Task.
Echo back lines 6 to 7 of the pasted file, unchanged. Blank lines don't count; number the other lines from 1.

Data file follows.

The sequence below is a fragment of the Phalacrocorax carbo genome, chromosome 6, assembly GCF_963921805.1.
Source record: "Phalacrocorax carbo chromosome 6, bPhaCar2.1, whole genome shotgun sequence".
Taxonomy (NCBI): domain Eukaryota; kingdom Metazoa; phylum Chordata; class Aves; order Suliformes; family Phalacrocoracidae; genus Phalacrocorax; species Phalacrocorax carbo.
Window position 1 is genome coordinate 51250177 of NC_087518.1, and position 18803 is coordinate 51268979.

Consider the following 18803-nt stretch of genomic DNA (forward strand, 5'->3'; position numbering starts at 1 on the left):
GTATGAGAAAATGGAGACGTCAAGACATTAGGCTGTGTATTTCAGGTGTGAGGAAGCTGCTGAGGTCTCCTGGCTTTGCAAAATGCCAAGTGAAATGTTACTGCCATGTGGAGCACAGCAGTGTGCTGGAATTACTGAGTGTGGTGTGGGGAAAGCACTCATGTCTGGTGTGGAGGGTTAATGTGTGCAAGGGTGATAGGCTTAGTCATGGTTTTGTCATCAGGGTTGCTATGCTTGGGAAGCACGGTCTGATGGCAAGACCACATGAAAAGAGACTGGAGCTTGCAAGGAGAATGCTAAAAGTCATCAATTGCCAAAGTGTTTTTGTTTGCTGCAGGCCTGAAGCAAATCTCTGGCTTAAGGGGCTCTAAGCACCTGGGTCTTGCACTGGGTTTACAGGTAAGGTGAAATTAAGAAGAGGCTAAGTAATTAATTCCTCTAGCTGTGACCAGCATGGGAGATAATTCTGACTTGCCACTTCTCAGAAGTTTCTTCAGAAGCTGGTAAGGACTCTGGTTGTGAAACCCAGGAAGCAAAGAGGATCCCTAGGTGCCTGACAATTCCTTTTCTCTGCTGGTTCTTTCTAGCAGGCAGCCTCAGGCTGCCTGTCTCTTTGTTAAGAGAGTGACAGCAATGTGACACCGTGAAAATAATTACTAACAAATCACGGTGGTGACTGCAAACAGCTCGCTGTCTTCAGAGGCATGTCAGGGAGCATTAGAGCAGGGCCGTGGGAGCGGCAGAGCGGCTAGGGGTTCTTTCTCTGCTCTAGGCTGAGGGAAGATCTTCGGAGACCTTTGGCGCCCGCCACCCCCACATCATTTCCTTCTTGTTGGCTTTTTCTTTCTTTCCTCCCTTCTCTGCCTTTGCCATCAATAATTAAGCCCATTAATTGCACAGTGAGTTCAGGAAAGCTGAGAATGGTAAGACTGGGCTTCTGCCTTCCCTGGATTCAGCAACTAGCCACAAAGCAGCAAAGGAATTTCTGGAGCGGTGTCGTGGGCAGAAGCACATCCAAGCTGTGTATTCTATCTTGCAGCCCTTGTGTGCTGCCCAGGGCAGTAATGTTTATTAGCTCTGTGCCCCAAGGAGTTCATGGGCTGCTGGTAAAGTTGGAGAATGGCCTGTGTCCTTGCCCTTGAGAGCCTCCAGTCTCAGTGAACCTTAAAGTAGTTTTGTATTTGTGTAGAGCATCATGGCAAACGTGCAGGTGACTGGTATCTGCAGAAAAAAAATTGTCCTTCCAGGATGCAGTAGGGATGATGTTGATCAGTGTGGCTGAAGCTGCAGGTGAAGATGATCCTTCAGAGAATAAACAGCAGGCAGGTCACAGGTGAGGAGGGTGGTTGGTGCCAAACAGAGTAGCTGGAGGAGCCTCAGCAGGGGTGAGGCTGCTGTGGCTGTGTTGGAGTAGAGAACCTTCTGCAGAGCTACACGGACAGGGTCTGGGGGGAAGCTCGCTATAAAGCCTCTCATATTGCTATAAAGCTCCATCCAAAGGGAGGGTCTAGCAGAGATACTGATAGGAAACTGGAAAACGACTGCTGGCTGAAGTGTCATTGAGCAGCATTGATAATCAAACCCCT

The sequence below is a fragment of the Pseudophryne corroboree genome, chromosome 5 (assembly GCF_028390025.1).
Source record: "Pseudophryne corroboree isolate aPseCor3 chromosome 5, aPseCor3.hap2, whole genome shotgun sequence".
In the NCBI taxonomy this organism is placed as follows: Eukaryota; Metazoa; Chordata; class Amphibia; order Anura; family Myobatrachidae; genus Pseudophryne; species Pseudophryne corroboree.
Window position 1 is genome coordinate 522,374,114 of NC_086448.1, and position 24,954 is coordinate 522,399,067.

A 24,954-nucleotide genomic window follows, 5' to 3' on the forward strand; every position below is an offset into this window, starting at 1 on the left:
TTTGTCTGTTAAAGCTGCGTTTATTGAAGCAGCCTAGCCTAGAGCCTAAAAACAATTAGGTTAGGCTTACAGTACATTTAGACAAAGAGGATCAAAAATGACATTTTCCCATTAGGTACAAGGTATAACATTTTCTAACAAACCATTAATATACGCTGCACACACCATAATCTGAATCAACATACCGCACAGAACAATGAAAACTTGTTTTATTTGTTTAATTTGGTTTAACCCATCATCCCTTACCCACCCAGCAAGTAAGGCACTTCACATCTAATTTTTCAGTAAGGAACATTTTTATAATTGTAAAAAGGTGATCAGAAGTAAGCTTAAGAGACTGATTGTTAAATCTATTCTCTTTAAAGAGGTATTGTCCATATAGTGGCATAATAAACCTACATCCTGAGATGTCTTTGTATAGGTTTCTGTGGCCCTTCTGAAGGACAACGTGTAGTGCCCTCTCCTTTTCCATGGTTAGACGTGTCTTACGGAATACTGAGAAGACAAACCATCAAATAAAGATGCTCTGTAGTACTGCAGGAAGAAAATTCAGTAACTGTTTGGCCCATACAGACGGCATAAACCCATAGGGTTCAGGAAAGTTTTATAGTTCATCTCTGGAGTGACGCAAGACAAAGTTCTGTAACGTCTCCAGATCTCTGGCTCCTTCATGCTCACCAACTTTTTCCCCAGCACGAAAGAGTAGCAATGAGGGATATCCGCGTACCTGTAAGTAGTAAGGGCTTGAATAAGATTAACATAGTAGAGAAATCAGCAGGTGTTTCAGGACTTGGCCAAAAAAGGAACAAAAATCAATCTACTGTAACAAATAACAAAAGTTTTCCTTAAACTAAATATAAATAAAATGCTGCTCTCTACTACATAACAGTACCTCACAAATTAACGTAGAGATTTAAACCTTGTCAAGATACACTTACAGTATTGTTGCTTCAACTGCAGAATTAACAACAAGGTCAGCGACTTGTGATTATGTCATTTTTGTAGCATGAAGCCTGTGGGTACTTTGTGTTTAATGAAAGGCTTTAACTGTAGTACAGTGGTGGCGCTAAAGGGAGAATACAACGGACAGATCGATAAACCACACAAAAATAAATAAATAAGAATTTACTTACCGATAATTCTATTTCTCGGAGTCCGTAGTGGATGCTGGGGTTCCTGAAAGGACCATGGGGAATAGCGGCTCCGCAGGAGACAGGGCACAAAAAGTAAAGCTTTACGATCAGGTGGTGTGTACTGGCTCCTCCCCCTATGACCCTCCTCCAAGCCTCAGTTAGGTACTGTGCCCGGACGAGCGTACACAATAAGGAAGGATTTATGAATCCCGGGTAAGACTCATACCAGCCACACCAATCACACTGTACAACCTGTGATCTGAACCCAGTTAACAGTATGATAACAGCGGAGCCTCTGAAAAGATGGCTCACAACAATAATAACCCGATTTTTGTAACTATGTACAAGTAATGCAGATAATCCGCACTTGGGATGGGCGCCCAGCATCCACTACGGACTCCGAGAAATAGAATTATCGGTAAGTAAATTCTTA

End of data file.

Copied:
GTATGAGAAAATGGAGACGTCAAGACATTAGGCTGTGTATTTCAGGTGTGAGGAAGCTGCTGAGGTCTCCTGGCTTTGCAAAATGCCAAGTGAAATGTTACTGCCATGTGGAGCACAGCAGTGTGCTGGAATTACTGAGTGTGGTGTGGGGAAAGCACTCATGTCTGGTGTGGAGGGTTAATGTGTGCAAGGGTGATAGGCTTAGTCATGGTTTTGTCATCAGGGTTGCTATGCTTGGGAAGCACGGTCTGATGGCAAGACCACATGAAAAGAGACTGGAGCTTGCAAGGAGAATGCTAAAAGTCATCAATTGCCAAAGTGTTTTTGTTTGCTGCAGGCCTGAAGCAAATCTCTGGCTTAAGGGGCTCTAAGCACCTGGGTCTTGCACTGGGTTTACAGGTAAGGTGAAATTAAGAAGAGGCTAAGTAATTAATTCCTCTAGCTGTGACCAGCATGGGAGATAATTCTGACTTGCCACTTCTCAGAAGTTTCTTCAGAAGCTGGTAAGGACTCTGGTTGTGAAACCCAGGAAGCAAAGAGGATCCCTAGGTGCCTGACAATTCCTTTTCTCTGCTGGTTCTTTCTAGCAGGCAGCCTCAGGCTGCCTGTCTCTTTGTTAAGAGAGTGACAGCAATGTGACACCGTGAAAATAATTACTAACAAATCACGGTGGTGACTGCAAACAGCTCGCTGTCTTCAGAGGCATGTCAGGGAGCATTAGAGCAGGGCCGTGGGAGCGGCAGAGCGGCTAGGGGTTCTTTCTCTGCTCTAGGCTGAGGGAAGATCTTCGGAGACCTTTGGCGCCCGCCACCCCCACATCATTTCCTTCTTGTTGGCTTTTTCTTTCTTTCCTCCCTTCTCTGCCTTTGCCATCAATAATTAAGCCCATTAATTGCACAGTGAGTTCAGGAAAGCTGAGAATGGTAAGACTGGGCTTCTGCCTTCCCTGGATTCAGCAACTAGCCACAAAGCAGCAAAGGAATTTCTGGAGCGGTGTCGTGGGCAGAAGCACATCCAAGCTGTGTATTCTATCTTGCAGCCCTTGTGTGCTGCCCAGGGCAGTAATGTTTATTAGCTCTGTGCCCCAAGGAGTTCATGGGCTGCTGGTAAAGTTGGAGAATGGCCTGTGTCCTTGCCCTTGAGAGCCTCCAGTCTCAGTGAACCTTAAAGTAGTTTTGTATTTGTGTAGAGCATCATGGCAAACGTGCAGGTGACTGGTATCTGCAGAAAAAAAATTGTCCTTCCAGGATGCAGTAGGGATGATGTTGATCAGTGTGGCTGAAGCTGCAGGTGAAGATGATCCTTCAGAGAATAAACAGCAGGCAGGTCACAGGTGAGGAGGGTGGTTGGTGCCAAACAGAGTAGCTGGAGGAGCCTCAGCAGGGGTGAGGCTGCTGTGGCTGTGTTGGAGTAGAGAACCTTCTGCAGAGCTACACGGACAGGGTCTGGGGGGAAGCTCGCTATAAAGCCTCTCATATTGCTATAAAGCTCCATCCAAAGGGAGGGTCTAGCAGAGATACTGATAGGAAACTGGAAAACGACTGCTGGCTGAAGTGTCATTGAGCAGCATTGATAATCAAACCCCT

The sequence below is a fragment of the Pseudophryne corroboree genome, chromosome 5 (assembly GCF_028390025.1).